Given that, however, the American Staffordshire Terrier is a very good family dog. Staffies bond well with all the people in the family, and love children. They are loyal and protective. They make good watch dogs and guard dogs. Although other dogs may be a problem, family pets that are not canine do fine. Your Staffie won’t chase your cat or eat your hamster.

What Might Go Wrong?

Health Concerns

The American Staffordshire Terrier is a healthy, sturdy dog for the most part. There are not a lot of congenital health problems, and it is not prone to traumatic injury because of its strong muscles and heavy bones. There are some potential problems, however.

Staffies are vulnerable to hip dysplasia, where the joint becomes dislocated. If this happens frequently, surgery may be desirable. There is also some tendency to patellar luxation, but this is less likely.

Staffies are also at some risk for thyroid problems, which can be dealt with through diet and medication, and have some vulnerability to congenital cataract.

The most serious potential medical problem is ataxia, a neurological disorder that leads to loss of coordination of the legs, head or body, so that the dog falls or loses its balance and staggers. In some cases anti-seizure medication can help, but not always. Fortunately, ataxia in Staffies is very rare.

Biting Statistics

The American Staffordshire Terrier is often mistaken for the Staffordshire Terrier and the American Pit Bull Terrier. Looking at the data we have that covers 34 years of dog attacks there is one attack on a child where a bite needed intimidate medical attention but no scarring occurred. However there are 3397 attacks attributed to what are labeled just Pit bulls and it is possible, even likely, that some of those attacks were Staffies. While in general it is not a dog that is aggressive to people, things can happen and with other dogs there are aggression issues. There are sadly a lot of unstable dogs being bred nowadays from lines that are aggressive. It is vital when buying a dog that has a history of aggression that you buy from trusted breeder who only use stable lines. You also need to dedicate time to early socialization and training and make it clear to this dog that you are the dominant one. Any dog can become aggressive given certain circumstances but there are ways to reduce the risk.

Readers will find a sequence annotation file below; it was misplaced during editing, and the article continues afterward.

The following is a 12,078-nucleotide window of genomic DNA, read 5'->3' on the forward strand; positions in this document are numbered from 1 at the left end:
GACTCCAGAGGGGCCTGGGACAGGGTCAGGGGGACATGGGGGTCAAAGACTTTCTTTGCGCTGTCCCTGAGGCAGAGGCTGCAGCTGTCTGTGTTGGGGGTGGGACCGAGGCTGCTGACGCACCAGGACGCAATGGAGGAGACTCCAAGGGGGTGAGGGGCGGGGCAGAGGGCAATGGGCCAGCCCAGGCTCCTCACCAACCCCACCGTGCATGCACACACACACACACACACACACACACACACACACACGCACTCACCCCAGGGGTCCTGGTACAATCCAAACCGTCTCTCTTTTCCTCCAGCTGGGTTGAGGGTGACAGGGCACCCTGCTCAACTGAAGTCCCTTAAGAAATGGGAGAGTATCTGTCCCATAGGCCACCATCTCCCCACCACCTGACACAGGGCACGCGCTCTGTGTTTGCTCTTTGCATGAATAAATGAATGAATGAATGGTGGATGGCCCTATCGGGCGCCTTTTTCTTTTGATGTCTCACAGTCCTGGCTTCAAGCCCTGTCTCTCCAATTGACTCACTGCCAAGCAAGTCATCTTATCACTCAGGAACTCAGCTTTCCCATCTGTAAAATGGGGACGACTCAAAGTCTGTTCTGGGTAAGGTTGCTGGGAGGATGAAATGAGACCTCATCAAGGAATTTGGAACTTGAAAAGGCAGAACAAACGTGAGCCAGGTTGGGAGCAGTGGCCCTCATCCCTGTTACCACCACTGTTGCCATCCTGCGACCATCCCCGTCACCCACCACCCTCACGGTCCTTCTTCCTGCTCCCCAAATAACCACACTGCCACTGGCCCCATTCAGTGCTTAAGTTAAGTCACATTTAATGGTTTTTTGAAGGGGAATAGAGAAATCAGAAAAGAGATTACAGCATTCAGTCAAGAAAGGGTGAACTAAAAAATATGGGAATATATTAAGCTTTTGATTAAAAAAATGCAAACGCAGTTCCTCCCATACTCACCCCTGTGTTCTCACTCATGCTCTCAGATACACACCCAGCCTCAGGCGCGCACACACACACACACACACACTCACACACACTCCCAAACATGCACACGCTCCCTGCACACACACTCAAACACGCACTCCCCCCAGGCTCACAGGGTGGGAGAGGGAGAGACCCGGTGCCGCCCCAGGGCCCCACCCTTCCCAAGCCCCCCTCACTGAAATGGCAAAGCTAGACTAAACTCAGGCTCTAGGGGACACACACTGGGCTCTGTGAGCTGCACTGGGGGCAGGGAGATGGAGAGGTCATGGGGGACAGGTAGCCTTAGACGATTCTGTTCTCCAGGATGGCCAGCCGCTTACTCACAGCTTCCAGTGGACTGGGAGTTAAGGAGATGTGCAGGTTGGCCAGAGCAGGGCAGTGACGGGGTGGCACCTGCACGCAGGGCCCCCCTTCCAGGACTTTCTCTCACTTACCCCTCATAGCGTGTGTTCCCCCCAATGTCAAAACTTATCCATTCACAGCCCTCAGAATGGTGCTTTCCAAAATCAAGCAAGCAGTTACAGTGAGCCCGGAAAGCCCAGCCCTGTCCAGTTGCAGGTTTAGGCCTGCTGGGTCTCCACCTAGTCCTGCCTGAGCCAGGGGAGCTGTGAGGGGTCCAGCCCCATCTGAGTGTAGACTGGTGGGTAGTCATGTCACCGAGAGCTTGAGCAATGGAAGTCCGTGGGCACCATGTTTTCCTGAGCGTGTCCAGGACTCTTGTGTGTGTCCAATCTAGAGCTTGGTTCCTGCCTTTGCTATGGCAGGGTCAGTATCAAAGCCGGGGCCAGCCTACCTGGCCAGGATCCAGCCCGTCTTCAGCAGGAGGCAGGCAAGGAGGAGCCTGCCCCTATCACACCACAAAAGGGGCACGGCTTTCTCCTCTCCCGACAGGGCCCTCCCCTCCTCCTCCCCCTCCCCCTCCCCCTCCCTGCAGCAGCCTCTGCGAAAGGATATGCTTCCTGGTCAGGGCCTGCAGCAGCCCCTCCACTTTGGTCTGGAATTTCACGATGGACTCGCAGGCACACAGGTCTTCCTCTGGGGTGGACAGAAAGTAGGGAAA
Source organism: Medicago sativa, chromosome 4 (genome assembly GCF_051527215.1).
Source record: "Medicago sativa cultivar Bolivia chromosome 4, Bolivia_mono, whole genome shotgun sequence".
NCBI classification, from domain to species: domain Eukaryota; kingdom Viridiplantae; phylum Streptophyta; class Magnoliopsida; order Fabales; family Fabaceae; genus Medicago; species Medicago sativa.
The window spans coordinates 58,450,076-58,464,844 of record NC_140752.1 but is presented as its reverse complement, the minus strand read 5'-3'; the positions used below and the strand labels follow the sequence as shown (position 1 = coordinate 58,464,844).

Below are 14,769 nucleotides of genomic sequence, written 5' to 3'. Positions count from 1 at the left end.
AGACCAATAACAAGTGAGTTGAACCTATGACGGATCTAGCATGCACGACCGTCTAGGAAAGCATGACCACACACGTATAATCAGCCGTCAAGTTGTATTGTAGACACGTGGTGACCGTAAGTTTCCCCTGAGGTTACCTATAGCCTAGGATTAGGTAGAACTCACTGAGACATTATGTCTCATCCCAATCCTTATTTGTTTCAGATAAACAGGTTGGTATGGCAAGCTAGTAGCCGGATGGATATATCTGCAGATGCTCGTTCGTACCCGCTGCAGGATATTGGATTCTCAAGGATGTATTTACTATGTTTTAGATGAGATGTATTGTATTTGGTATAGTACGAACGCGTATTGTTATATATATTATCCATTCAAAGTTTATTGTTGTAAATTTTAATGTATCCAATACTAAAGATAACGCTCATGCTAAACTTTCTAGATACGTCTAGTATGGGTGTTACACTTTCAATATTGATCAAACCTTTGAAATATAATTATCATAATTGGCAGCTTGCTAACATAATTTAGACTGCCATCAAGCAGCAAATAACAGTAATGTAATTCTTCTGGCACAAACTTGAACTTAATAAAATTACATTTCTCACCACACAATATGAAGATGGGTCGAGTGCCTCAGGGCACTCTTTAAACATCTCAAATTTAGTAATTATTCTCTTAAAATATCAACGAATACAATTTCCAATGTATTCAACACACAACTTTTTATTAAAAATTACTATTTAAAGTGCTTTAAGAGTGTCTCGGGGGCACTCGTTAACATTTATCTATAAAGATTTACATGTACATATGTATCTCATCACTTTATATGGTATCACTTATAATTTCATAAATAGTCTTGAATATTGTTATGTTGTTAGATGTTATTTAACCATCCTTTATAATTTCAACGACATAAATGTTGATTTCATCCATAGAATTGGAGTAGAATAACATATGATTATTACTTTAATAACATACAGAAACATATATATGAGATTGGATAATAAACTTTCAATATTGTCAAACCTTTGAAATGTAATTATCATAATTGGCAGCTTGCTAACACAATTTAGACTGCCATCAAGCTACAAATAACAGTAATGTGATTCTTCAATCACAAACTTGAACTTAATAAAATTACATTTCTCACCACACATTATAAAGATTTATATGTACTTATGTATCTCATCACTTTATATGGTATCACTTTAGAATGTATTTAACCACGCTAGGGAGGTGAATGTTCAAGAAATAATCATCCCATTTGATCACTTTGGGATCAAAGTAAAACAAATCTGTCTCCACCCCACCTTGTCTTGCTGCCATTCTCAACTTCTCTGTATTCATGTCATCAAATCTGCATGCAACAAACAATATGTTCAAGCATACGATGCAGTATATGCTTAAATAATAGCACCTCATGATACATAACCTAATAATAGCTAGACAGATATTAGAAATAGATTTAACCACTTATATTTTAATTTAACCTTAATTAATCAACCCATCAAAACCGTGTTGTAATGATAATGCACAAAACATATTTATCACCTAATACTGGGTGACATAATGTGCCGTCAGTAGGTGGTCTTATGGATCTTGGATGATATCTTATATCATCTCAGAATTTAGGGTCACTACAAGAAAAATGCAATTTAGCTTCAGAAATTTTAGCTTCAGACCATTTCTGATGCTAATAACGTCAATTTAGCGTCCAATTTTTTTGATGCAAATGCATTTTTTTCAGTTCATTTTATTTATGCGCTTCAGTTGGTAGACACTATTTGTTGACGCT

Your Pup’s Price Tag

Start with the purchase price. The average cost of a new American Staffordshire Terrier is about $850, although this may go up or down a couple of hundred dollars depending on where you are looking. If you can find one at an animal shelter, the cost would be considerably less; but as already noted, a pet shelter may not be the best place to go looking for this particular breed because of concerns about temperament.

Wherever you find your Staffie, the next step is having it spayed, if it is a female,or neutered, if it is male. These days you can expect that to run you in the neighborhood of $220. At the same time, you will be wanting to take care of other routine medical work like de-worming and getting it the first round of puppy shots, which will typically cost another $70. At this time you will also want to decide whether or not to invest in pet insurance. Many people do these days because of the increasing cost of veterinary services. If you decide to buy insurance, you are looking at around $200 or more, depending on how comprehensive the coverage is, per year.

Then, of course, you will need a collar and leash for the pup—say $35 for the two—and a pet license for about another $15. If you decide to crate your pet, a crate of the proper size will cost about $125.

Next, of course, is food. For a dog this size you will want to get food that is meant for larger dogs, beginning with a puppy formula that will help your pet grow at the right speed—not too fast and not too slow. Good quality food will cost in the neighborhood of $235 a year. That doesn’t include treats, of course. How much you spend on those is up to you, but you can probably figure on a minimum of $75 a year.

Overall, the annual cost for your new Staffie will probably be somewhere around $585.


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American Staffordshire Terriers, also known as Staffies, are close relatives of the Staffordshire Bull Terrier and the American Pit Bull Terrier, all of which come down from fighting dogs bred in previous centuries in Great Britain. The Staffie, however, has been intensely worked with by breeders over the last half century or more to turn it into a gentle, playful family pet. The breeders have succeeded for the most part, but the temperaments of individual Staffies can vary widely. If you are looking to adopt one, it will be important to make sure you have real confidence in the breeder you deal with. But once past that, you can count on your Staffie being a loyal and loving family pet.